Boosting Holistic Collaboration in Innovative Technology between Guangdong and Hong Kong
Author: Amy Liu Mei Heung, Managing Editor, at Our Hong Kong Foundation
Riding on Hong Kong’s competitive edge in scientific research, harnessing the vast potentials of the Guangdong-Hong Kong-Macao Greater Bay Area, and joining hands with Shenzhen in driving scientific research, Hong Kong will benefit from massive opportunities in the future.
Chief Executive Carrie Lam mentioned in the Policy Address that Hong Kong has heralded in the golden age of innovative technology. With the keynote of “developing Hong Kong into an international hub of innovative technology”, she advocated that Hong Kong’s innovative technology can advance in conjunction with the Greater Bay Area.
She propounded policies on land, transport, education and human resources that are conducive to the collaboration between Guangdong and Hong Kong in the area of technology innovation.
Land: Hong Kong to rent park area in Shenzhen
In land use, the Policy Address points out that the Chinese Government has agreed to Shenzhen and Hong Kong setting up a collaborative zone for innovative technology, with two park areas, one in Shenzhen and the other in the Lok Ma Chau Loop in Hong Kong.
The governments of Shenzhen and Hong Kong have agreed to embrace new concepts, break barriers, and share resources in driving forward the development of innovative technology. Both sides are working to enable Hong Kong Science and Technology Park to lease and manage part of the Shenzhen park area prior to the completion of the first batch of buildings in the Hong Kong park area.
This will provide massive opportunities for Hong Kong’s young people in terms of employment and entrepreneurship.
Transport: no quota limit for Hong Kong’s private cars
Hong Kong people have been complaining about the limitations in driving to the Mainland through the Hong Kong-Zhuhai-Macao Bridge, opened since October, 2018 .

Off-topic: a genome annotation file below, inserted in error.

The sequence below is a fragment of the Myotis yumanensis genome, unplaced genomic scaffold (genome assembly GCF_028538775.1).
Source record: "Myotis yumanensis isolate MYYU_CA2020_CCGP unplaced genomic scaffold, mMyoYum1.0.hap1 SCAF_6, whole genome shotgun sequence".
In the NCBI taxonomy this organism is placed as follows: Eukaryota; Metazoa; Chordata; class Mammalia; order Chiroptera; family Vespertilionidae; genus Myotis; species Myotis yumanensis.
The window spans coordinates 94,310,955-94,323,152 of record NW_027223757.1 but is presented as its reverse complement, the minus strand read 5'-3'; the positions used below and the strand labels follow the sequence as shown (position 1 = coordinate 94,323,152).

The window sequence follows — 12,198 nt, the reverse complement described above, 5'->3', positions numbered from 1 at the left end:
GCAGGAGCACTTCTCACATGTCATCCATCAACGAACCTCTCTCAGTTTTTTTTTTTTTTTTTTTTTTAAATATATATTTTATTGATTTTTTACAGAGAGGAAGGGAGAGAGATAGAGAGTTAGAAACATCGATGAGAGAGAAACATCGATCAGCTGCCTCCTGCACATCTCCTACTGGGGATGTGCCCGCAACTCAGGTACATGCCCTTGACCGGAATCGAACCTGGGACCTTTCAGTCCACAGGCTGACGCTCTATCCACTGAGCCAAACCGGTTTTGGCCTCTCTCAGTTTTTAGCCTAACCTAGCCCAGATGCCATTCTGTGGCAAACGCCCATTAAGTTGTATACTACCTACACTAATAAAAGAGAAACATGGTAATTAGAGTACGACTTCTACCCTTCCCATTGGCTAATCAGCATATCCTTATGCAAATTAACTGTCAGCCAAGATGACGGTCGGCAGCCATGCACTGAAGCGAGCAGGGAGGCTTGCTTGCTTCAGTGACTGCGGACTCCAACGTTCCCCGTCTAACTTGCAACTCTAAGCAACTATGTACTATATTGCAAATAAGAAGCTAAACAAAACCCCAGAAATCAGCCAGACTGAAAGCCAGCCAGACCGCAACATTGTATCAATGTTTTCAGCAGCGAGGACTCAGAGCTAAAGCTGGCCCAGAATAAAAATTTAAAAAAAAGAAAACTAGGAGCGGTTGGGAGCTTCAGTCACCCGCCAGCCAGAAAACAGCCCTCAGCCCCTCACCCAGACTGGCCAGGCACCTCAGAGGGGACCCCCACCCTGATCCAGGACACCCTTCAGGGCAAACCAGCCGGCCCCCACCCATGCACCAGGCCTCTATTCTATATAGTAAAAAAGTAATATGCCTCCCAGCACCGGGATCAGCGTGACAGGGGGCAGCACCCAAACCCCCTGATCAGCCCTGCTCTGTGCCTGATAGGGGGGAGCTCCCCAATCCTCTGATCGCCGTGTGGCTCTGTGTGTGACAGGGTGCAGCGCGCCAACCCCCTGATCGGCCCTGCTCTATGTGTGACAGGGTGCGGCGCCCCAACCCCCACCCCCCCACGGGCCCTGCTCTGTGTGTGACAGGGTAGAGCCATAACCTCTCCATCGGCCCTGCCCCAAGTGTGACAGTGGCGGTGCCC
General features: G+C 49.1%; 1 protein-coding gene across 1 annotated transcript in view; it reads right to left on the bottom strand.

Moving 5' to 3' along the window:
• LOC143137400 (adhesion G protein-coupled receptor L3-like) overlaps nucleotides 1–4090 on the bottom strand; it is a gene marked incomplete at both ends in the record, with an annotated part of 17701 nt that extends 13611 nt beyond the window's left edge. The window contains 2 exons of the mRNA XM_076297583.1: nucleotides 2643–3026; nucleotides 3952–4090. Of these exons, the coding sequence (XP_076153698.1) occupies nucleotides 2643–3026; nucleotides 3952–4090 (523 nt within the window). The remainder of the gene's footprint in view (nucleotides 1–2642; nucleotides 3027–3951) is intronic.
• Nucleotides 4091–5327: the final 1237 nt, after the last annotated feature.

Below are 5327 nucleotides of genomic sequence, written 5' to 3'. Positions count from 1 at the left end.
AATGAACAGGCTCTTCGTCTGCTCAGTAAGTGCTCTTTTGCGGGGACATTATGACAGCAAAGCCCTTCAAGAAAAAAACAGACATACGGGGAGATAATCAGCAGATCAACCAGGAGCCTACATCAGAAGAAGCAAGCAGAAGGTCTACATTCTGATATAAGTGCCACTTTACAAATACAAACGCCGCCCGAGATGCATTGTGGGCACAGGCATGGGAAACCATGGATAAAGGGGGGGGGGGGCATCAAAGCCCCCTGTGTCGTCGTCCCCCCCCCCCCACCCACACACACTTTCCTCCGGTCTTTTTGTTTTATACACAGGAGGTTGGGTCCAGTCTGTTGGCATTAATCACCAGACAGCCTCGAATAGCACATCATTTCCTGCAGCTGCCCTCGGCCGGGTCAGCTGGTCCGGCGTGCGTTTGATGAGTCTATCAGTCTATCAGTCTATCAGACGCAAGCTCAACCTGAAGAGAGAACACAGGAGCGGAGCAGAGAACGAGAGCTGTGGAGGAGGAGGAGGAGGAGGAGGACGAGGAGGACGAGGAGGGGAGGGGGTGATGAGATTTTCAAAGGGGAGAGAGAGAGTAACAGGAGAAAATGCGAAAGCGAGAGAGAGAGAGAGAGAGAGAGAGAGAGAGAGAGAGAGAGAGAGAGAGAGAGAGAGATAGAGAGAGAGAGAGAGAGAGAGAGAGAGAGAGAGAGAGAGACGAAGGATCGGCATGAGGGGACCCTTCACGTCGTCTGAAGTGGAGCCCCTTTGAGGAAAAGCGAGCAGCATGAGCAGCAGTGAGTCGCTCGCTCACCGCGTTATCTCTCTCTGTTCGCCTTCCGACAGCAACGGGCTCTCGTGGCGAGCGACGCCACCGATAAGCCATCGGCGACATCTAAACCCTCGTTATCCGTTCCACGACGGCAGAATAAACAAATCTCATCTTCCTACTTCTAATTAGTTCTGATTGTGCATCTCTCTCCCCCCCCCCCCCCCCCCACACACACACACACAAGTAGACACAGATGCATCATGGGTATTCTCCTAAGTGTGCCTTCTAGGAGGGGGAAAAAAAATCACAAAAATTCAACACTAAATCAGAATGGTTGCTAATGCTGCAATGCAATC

The Policy Address points out that with the commissioning of the Tuen Mun-Chek Lap Kok Link, the Government will do its best to eliminate quota limitations for Hong Kong vehicles heading to the mainland on the Bridge, allowing qualified private cars from Hong Kong to travel to Guangdong with no quota limitations.
Education: Supporting the Advance of Tertiary Education in the Greater Bay Area
Our Hong Kong Foundation has always advocated the “Industry-Education-Research” development model. The Policy Address points out that the Government supports various universities in Hong Kong to offer education programmes in the Greater Bay Area. Hong Kong’s universities can benefit from the abundance of land on the mainland, supporting facilities for industries in the Greater Bay Area, as well as the robust supply chain providing convenience in merchandising and manufacturing.
Hong Kong’s youth can acquire a deeper first-hand understanding of the mainland market and the opportunities for launching technology transfer products. Hence, the entry of Hong Kong’s brilliant scientific talents into the Great Bay Area will boost the competitiveness of Hong Kong’s research, industries and university education.
In the face of the pandemic and the global economic downturn, the unemployment rate among Hong Kong’s young people may stay in the double digit for quite a while. Hence the Government encourages young people to find employment in the Greater Bay Area. The Policy Address proposes the launch of the Greater Bay Area Youth Employment Scheme, to subsidise enterprises that have operations on the mainland, particularly the Greater Bay Area, in employing Hong Kong’s university graduates to work for up to 18 months. There is a quota of 2,000 places, with the Government subsidising not less than $10,000 for each place monthly. For general positions, the monthly salary will be at least $18,000, and positions related to innovative technology (with the incumbents working in Hong Kong at least half of the time) will offer at least $26,000.
Setting up the Office for Science and Development
All in all, for Hong Kong to nurture an ecology of scientific research, the government should provide appropriate policy support. Our Hong Kong Foundation proposes that Hong Kong set up a high-level Office for Science and Development to provide expert opinion for the Chief Executive, and to ensure that the government departments will support new technologies, especially in devising overall strategies in the public funding of research and development.